Eric Louie MDI Contributor
The Purpose of the Sterling Men’s Weekend: “To engage in the process of locating the source of your power and discovering and dissolving the barriers between you and manifesting that power so that you experience total freedom as only a man can and with that freedom be the man you always wanted to be.”
Some of us took the Sterling Men’s Weekend and went through the process of registering for the Weekend using that purpose as our guide to three changes. At the same time, in the purpose of the Men’s Weekend, we are introduced to a new concept: “discovering and dissolving barriers.”
What exactly was that and how exactly do we do that?
Well, a barrier is anything that gets in the way: in between me and my end goal or objective. Sometimes, it can be a real physical impediment like a wall, a screen, a glass ceiling, a rope. More often than not, though, it’s not a physical barrier, but rather often a mental or psychological barrier.
For me, I had a barrier that got in the way of experiencing success. That barrier was lack of confidence.
I always doubted myself and my ability to do certain things, like being successful. I knew I could make a good living, but that really didn’t equate to success for me. I could make a lot of money. That didn’t mean success. For me, success meant being happy and excellent at what I did. And what got in the way of that was me having the confidence that I COULD do an excellent job.
Then, I did the Men’s Weekend and joined a men’s team. On these men’s teams, I actually got opportunities to practice doing things, received honest feedback about how I did, and got the chance to practice it again. And again.
I practiced until I leaned to do a good job. And then, a better job. And then, an excellent job. I learned what it was all about. It was all about practice and preparation and had almost nothing to do with a lack of confidence. It was more about a lack of preparation. About laziness.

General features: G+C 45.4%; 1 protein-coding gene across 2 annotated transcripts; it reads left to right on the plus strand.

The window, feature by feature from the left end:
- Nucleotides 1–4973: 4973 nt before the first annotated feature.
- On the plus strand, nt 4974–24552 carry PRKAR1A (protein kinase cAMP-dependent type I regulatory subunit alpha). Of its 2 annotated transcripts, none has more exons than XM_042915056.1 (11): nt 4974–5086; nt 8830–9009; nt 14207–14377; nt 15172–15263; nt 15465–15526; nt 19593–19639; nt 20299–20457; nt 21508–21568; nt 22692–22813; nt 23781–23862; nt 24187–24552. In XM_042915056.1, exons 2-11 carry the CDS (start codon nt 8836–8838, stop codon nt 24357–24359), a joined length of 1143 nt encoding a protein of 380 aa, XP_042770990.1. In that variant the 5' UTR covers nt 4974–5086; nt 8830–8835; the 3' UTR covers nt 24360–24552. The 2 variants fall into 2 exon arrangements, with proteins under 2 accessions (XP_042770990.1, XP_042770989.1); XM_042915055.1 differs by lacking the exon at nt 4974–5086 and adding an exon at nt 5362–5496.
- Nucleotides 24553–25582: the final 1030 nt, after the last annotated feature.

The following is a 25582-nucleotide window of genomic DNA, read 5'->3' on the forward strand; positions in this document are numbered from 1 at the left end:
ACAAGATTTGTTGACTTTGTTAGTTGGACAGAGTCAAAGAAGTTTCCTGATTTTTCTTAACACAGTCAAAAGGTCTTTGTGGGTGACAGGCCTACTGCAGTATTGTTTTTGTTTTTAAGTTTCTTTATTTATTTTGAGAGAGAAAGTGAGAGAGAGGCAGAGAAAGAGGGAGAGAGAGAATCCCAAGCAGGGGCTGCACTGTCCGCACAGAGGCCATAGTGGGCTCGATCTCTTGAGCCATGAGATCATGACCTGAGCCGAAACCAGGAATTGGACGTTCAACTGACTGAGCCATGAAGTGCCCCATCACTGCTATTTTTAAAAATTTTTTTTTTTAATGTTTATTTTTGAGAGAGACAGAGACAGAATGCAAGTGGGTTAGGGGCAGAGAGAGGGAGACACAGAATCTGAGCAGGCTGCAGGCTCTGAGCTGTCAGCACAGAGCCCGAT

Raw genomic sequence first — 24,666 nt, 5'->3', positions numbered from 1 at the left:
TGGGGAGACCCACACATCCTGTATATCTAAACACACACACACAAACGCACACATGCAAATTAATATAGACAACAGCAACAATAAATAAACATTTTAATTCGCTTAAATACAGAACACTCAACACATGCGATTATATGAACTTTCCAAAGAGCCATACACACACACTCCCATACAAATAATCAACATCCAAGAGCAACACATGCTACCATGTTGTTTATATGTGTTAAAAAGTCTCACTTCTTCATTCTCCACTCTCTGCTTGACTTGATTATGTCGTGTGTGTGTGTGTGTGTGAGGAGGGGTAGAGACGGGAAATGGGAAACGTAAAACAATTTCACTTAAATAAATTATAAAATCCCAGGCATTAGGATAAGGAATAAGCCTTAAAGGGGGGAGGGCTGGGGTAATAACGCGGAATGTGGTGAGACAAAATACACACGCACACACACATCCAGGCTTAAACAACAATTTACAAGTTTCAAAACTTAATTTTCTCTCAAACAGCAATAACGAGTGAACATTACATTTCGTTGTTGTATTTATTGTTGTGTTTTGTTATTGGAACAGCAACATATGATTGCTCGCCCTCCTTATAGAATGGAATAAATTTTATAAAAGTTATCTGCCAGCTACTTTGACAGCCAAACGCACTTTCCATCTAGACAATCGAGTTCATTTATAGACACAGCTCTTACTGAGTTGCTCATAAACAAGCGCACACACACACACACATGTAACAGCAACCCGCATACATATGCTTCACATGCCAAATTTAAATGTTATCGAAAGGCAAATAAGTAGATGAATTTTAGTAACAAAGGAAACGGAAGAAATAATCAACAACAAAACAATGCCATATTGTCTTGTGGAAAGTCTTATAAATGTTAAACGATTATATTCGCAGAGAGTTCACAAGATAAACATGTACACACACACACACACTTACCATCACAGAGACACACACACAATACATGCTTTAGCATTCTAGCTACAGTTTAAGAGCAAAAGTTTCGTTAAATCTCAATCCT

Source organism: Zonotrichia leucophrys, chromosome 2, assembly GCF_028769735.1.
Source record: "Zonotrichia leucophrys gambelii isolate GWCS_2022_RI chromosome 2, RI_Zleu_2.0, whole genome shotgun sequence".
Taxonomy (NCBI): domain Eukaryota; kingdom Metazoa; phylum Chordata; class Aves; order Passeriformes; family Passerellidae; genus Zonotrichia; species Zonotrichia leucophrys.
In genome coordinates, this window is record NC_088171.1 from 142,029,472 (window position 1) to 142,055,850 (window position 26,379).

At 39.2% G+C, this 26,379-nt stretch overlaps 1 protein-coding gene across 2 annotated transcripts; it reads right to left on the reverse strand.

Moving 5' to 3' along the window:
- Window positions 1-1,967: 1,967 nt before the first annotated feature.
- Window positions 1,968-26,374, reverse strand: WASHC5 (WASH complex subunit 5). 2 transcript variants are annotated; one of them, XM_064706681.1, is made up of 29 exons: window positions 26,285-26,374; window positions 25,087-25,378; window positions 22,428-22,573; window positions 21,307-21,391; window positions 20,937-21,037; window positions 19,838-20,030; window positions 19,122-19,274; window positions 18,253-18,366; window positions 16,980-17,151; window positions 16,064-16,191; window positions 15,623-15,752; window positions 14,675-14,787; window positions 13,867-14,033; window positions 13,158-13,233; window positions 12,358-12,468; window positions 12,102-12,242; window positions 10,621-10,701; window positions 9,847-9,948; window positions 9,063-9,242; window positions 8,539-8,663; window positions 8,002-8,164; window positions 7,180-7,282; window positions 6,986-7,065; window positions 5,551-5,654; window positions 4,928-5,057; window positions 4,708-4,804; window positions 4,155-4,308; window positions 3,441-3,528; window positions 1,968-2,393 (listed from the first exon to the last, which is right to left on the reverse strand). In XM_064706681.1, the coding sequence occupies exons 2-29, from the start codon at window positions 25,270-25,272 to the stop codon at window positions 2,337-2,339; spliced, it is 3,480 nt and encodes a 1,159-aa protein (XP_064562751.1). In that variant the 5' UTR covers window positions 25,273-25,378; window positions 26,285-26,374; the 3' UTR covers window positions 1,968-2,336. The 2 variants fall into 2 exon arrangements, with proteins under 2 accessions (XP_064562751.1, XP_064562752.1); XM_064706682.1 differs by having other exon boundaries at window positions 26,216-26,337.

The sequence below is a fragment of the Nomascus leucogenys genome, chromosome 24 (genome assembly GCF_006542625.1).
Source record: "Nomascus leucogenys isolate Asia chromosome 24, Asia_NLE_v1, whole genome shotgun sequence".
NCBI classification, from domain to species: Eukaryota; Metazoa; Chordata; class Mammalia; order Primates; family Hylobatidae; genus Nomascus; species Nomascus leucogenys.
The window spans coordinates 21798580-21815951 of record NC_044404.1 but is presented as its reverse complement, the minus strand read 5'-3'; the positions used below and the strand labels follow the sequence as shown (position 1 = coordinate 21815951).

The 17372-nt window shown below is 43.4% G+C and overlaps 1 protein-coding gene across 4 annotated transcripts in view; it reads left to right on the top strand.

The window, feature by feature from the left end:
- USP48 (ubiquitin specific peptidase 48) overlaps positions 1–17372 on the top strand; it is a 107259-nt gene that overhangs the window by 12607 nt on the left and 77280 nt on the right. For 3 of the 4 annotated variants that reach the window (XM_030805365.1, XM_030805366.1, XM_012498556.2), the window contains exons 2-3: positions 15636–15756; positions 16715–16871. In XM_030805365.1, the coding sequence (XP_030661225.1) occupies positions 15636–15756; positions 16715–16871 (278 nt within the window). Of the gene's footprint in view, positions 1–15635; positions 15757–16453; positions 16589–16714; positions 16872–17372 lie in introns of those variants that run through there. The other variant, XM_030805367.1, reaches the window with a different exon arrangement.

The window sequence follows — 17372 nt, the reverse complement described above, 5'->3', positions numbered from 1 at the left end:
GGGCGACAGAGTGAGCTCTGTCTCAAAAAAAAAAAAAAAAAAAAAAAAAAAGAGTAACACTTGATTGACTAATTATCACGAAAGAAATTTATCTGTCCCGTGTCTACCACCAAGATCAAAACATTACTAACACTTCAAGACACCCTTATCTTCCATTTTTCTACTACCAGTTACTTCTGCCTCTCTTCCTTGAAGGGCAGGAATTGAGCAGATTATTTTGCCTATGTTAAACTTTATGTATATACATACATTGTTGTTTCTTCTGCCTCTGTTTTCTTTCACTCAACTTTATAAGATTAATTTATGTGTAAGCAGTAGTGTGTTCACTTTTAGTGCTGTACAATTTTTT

So, the best experience that I’ve ever had in dissolving barriers was about a barrier that I didn’t really have but only believed that I had, as I DISCOVERED that the real barrier was something completely different.
This is where the greatest value was having men around who cared enough to ask questions, inspect and interview me, dig in and get the truth about me. They saw through my bullshit, made me get to the root of my issue, and didn’t accept my excuses or reasons for not being prepared, and not being successful.
They saw the potential in me as a leader and as a successful man. They coached me, scolded me, consequenced me, encouraged me, and most of all, believed in me when I wanted to quit.
How has my life changed, transformed, improved?
Well, now I have the “confidence” to be the best I can be. I have “no problem” attitude in getting new jobs and employment.
I truly believe I can be successful at anything I choose to do now. Nothing is unattainable if I choose to do it, and if I start feeling doubt, I can bring it to my men for support, encouragement, and the reminder that all I need to do is remember … to use that one element of the Code of Honor.